Landmark Judgment Rules in Favour of Rothesay Life Plc

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Latham & Watkins LLPCourt of Appeal sets out correct approach to transfer of long-term Insurance.

Latham & Watkins has won an appeal on behalf of Rothesay Life Plc (Rothesay) in an unprecedented challenge to the High Court’s refusal to sanction the transfer of around 370,000 annuity policies in August 2019 (comprising total policyholder liabilities of approximately £11.2 billion) from The Prudential Assurance Company Limited (PAC) to Rothesay.

The Court of Appeal overturned the High Court’s refusal to sanction the scheme in a judgment[1] handed down on 2 December 2020, and set out the correct approach for a court to adopt when dealing with applications to sanction transfers of insurance business under Part VII of the Financial Services and Markets Act 2000 (FSMA).  The case is the first time an application under Part VII FSMA has been considered in detail by the Court of Appeal.

The Court of Appeal held that the judge was “not justified in making an adverse comparison between the financial strength, record and expectations of PAC and Rothesay”; that his reasoning had been based on a misunderstanding of the applicable financial metrics; and that he did not give adequate weight to the views of the independent actuarial expert or the on-going regulatory role of the PRA.  The Court of Appeal also held that, although non-actuarial factors may be relevant to the assessment of some Part VII applications, the subjective choice of provider by policyholders is not a relevant factor to be considered.

The Court of Appeal also set down definitive, yet flexible, guidance on how a court should approach consideration of a Part VII application. It emphasised that the court should:

  • identify at the outset which factors are relevant to the assessment of a particular scheme, bearing in mind the nature of the business being transferred and the underlying circumstances giving rise to the transfer, and
  • interrogate those factors to determine whether the transfer will give rise to a “material adverse effect” on policyholders.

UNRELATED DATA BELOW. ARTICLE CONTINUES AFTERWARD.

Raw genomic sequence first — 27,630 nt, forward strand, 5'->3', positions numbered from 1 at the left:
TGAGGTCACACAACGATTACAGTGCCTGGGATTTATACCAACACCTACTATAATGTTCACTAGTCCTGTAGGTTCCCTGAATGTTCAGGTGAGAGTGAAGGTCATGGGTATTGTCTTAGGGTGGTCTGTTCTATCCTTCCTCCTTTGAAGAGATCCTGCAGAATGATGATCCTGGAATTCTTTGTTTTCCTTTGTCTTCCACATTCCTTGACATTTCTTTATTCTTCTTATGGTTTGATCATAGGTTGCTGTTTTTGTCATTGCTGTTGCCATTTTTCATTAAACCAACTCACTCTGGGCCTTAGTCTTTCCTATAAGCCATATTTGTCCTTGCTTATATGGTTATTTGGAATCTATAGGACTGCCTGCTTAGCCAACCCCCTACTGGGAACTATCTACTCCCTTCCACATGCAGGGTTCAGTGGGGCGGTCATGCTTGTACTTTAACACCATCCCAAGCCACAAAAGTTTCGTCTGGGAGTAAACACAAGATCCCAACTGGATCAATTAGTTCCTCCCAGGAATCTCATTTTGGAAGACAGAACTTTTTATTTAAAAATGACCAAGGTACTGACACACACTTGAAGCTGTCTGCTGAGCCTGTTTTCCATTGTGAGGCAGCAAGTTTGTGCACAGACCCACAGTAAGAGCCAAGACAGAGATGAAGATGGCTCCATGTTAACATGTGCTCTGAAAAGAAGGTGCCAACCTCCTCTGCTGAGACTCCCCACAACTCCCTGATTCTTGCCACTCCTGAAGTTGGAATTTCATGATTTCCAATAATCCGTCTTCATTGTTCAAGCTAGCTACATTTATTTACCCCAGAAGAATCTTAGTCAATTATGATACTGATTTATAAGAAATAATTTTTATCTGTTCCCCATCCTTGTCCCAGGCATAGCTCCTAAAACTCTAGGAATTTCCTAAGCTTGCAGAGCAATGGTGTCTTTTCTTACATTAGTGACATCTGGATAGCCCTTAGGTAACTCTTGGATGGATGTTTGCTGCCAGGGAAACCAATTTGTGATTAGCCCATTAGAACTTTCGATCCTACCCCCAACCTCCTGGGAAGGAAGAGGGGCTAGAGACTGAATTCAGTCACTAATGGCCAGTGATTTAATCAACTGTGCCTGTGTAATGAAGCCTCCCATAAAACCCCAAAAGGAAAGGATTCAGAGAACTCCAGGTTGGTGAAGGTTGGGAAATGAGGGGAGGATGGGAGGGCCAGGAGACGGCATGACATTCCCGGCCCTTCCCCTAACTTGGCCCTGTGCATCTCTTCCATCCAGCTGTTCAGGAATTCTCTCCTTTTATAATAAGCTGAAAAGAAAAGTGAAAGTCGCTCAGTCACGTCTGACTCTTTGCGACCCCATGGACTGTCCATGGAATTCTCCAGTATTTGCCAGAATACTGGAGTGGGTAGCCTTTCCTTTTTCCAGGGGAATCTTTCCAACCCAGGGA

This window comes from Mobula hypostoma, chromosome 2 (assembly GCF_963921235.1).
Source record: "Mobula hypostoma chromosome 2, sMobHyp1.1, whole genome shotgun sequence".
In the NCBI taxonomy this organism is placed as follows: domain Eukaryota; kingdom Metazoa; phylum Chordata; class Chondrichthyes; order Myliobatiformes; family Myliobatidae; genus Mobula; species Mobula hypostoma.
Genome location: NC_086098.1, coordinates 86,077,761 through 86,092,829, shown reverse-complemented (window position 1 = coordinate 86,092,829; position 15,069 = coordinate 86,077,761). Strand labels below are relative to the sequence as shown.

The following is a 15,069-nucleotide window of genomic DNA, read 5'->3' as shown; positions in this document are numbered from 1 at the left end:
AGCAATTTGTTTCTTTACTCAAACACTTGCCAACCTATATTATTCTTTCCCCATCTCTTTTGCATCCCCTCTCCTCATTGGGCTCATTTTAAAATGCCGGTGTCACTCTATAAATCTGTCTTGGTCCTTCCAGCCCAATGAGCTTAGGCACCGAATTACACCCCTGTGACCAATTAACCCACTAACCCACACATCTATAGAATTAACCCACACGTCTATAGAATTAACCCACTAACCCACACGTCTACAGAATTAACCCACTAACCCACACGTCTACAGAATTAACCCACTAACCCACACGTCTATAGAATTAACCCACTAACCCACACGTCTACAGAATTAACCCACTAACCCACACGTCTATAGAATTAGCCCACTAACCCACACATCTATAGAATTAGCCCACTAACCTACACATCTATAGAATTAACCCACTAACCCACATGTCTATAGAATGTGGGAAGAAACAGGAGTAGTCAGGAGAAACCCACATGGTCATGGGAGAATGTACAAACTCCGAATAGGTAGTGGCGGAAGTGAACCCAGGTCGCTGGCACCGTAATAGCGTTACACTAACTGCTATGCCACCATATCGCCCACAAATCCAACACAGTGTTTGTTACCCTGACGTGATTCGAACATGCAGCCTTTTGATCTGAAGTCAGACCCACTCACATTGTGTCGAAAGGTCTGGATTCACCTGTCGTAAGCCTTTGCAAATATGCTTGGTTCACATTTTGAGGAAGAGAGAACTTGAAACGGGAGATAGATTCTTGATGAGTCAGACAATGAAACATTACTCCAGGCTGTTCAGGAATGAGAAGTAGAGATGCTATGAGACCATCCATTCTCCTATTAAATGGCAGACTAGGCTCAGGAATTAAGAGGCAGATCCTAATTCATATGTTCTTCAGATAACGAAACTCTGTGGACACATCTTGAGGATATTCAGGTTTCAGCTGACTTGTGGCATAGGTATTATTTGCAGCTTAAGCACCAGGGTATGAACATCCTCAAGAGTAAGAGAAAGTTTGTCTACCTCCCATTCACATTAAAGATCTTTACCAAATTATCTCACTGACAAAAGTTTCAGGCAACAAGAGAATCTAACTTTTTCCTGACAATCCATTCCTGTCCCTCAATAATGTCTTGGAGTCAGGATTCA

The Court of Appeal confirmed that, unless the court identifies errors, omissions, or inadequate or defective reasoning in the reports from the independent expert and the Regulators, their views  should be given full weight in the judge’s exercise of his or her discretion.

The PRA, FCA, and a number of the policyholders affected by the transfer participated in the appeal. The Association of British Insurers applied for, and was granted, permission to intervene on behalf of the insurance industry given the importance of the outcome for UK insurers, who routinely use the Part VII procedure to transfer books of business.

This is a significant decision, for the parties and for the UK insurance industry.  The guidance laid down by the Court of Appeal allows insurers and other financial institutions that use the Part VII process to reorganise their businesses in the expectation of a much more certain outcome once the relevant regulatory hurdles have been crossed.

[1] In the matter of The Prudential Assurance Company Limited, and In the matter of Rothesay Life plc, and In the Matter of Part VII of the Financial Services and Markets Act 2000 [2020] EWCA Civ 1626

DISCLAIMER: Because of the generality of this update, the information provided herein may not be applicable in all situations and should not be acted upon without specific legal advice based on particular situations.

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